STEVEN WILSON Apologizes To WOLFGANG VAN HALEN Over Comments Regarding EDDIE VAN HALEN's Death

STEVEN WILSON Apologizes To WOLFGANG VAN HALEN Over Comments Regarding EDDIE VAN HALEN's Death

Former PORCUPINE TREE frontman Steven Wilson has apologized to Wolfgang Van Halen for offending him with his recent comments about Eddie Van Halen.

Last month, Wilson was asked in an interview with FaceCulture if the passing of the legendary VAN HALEN guitarist affected him at all. He responded: "Honestly, it didn't, because I was never a fan. I know he's an extraordinary musician, and it's always sad when an extraordinary artist dies, [but] I was never a fan of the so-called shredder mentality. And I think in many ways, he was the father of that whole kind of movement.

"I never understood that 'playing as fast as you can' thing," he continued. "And I know that wasn't all he did — I know he was a more flexible musician than that — but I think that the legacy that he has, Eddie Van Halen, is in creating the shredder phenomenon, which is something so vile to me. That kind of idea that you play music almost like you're playing an Olympic sport is kind of anathema to my kind of ideas on creativity and music."

In response to Wilson's comments, Wolfgang tweeted: "Damn this bums me out hard. Been a huge fan of his for years. [PORCUPINE TREE's 2005 LP] Deadwing is one of my favorite albums of all time."

Earlier today, Steven took to his Twitter to clarify his position to Eddie's son, writing: "Dear @WolfVanHalen, apologies, no disrespect was meant to your father, an extraordinary musician.

"I personally never owned any @VanHalen records and didn't ever get into the style of playing, but he was clearly an incredible innovator," Steven continued. "So when asked about his passing I couldn't honestly say I was affected deeply by it, at least not in the way that my heroes [David] Bowie or Prince's passing had affected me.

"This statement was given in honest humility. Forgive me for any offence unintentionally given, and I offer my deepest condolences."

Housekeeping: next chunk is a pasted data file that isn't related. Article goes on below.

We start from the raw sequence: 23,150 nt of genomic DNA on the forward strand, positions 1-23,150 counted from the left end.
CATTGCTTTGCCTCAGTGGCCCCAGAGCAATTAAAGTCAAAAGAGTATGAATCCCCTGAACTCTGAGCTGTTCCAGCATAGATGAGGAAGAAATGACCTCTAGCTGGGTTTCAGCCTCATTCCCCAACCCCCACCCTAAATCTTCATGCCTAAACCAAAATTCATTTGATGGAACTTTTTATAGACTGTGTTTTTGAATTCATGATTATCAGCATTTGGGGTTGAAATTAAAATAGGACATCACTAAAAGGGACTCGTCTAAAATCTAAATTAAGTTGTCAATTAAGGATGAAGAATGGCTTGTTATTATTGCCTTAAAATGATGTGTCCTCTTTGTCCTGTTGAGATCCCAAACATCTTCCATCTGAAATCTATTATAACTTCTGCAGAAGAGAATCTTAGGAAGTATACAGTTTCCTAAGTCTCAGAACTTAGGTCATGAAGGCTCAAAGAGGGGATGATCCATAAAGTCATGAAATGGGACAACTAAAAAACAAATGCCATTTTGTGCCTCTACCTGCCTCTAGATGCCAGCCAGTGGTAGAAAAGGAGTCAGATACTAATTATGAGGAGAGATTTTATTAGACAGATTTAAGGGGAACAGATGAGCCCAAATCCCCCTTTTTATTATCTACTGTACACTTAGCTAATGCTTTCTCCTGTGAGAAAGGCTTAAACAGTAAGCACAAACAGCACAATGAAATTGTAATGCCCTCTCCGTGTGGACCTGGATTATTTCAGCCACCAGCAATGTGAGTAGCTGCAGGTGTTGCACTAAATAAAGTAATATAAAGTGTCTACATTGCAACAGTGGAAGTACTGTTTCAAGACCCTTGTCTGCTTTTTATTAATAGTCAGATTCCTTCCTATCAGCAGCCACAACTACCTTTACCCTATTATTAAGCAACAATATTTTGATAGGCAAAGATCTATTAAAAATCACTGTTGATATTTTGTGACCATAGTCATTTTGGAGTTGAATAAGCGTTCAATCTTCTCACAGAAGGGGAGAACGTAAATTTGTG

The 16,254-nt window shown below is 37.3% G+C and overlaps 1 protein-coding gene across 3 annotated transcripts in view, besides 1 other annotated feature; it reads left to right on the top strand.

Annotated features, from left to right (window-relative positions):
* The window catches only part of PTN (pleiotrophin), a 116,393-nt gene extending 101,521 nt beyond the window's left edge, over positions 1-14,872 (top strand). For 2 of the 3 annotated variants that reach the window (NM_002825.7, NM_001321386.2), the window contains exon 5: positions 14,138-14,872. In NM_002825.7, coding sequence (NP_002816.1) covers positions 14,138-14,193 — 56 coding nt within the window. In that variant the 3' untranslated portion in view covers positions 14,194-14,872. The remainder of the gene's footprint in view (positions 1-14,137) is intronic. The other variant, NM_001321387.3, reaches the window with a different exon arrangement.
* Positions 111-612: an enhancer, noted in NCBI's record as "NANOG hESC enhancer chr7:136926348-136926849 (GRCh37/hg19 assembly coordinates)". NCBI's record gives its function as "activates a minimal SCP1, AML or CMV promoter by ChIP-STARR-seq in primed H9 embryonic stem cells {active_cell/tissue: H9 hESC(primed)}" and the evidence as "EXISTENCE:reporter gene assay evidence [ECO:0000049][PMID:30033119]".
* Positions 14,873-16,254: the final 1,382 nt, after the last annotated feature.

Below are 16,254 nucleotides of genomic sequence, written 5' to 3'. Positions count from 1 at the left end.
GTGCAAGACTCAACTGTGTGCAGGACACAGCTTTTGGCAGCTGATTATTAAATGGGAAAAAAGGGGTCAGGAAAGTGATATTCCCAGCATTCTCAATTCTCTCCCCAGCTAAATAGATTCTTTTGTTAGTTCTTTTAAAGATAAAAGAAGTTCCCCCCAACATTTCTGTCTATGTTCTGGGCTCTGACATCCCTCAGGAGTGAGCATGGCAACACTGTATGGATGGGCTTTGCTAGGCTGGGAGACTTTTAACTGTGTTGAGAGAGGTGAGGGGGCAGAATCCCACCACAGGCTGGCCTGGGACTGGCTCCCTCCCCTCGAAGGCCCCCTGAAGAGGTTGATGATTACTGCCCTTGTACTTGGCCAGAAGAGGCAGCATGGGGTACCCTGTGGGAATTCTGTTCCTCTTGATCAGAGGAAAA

A short time later, Wolfgang saw Steven's tweet and responded: "Incredibly kind of you to say, @StevenWilsonHQ. I meant no ill will in my previous tweets. As I said, the internet was exacerbating what you had said, as the internet tends to do. Still very kind of you. Be well, friend".

Steven previously touched upon the subject of guitar shredding in a 2018 interview with Music Radar. Speaking about his third solo album, 2013's "The Raven That Refused To Sing (And Other Stories)", Wilson said: "My stuff isn't super-hard to play, but it isn't easy. It's somewhere in the middle. You need chops to be in my band, but the one thing I can't stand is shredding. I cannot abide and it has nothing to do with music and everything to do with sport. And music is not sport. It never should be. Being able to play fast has got nothing to do with my music at all.

"One of the struggles with ['The Raven That Refused To Sing' guitarist] Guthrie [Govan] was trying to get him to stop playing fast… because when he plays slowly, as everyone knows, he is sublime. But his natural setting is to play quite fast and shred. I had this kind of battle with him where I'd try to pull him back and say, 'Play slower, play less notes…' which he did absolutely beautifully when he did.

"That's the number one prerogative for me: every musician has to come in understanding the importance of playing slow, playing nothing, playing with space and feeling. They sound like really obvious things, but you'd be amazed at how many people and kids out there haven't learned that lesson. Be creative, play with space [and] understand the importance of silence."

Wilson's latest studio album, "The Future Bites", was released last year via Caroline International. The follow-up to 2017's "To The Bone" was described in a press release as "an exploration of how the human brain has evolved in the Internet era." The effort was recorded in London and co-produced by David Kosten and Steven Wilson.

Eddie died in October at the age of 65 after a long battle with cancer.

Rolling Stone magazine ranked Van Halen No. 8 in its list of the 100 greatest guitarists.










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